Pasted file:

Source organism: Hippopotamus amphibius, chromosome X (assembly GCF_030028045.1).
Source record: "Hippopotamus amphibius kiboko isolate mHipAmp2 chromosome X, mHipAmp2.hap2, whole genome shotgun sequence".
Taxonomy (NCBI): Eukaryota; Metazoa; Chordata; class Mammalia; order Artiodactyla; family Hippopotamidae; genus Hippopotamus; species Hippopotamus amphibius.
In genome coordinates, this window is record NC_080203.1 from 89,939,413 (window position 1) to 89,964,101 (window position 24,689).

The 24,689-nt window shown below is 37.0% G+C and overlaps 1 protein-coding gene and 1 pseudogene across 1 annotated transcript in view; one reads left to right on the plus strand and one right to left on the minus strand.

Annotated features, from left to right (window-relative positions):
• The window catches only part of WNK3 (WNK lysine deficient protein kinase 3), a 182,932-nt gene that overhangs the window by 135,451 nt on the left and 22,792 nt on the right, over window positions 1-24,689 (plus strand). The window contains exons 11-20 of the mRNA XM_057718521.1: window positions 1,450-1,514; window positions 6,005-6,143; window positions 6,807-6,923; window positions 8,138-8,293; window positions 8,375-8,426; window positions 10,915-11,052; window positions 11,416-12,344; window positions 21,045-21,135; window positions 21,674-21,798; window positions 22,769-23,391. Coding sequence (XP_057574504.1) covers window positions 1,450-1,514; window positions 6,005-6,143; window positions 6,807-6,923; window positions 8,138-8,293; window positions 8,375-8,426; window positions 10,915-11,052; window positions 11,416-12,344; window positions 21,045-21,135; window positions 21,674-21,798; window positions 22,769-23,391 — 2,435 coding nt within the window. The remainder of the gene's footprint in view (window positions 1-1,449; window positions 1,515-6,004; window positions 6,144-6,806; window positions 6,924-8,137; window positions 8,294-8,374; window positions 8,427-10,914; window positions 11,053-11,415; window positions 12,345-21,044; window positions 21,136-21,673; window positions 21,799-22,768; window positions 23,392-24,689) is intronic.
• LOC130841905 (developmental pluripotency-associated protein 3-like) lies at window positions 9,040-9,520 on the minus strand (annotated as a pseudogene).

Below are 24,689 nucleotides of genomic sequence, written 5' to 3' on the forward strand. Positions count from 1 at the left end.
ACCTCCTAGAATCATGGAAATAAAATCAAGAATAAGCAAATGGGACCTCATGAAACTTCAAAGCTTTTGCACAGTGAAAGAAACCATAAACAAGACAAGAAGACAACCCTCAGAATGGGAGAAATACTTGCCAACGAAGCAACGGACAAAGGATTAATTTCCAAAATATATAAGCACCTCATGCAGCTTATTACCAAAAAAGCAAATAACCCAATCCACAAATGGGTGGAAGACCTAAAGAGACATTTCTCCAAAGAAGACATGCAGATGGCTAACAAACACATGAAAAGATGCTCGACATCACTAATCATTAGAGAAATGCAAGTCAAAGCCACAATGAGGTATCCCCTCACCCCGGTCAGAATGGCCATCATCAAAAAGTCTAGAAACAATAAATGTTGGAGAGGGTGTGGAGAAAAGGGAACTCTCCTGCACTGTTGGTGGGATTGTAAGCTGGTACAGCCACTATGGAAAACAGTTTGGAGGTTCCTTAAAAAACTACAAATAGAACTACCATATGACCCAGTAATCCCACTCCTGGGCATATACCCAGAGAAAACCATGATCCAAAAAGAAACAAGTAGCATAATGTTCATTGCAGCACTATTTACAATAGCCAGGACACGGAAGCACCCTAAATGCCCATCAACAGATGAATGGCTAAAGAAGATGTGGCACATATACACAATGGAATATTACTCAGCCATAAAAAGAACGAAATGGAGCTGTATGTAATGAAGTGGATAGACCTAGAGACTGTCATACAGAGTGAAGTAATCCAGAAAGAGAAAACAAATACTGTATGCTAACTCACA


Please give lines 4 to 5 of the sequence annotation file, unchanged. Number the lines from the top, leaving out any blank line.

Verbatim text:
In genome coordinates, this window is record NC_080203.1 from 89,939,413 (window position 1) to 89,964,101 (window position 24,689).

The 24,689-nt window shown below is 37.0% G+C and overlaps 1 protein-coding gene and 1 pseudogene across 1 annotated transcript in view; one reads left to right on the plus strand and one right to left on the minus strand.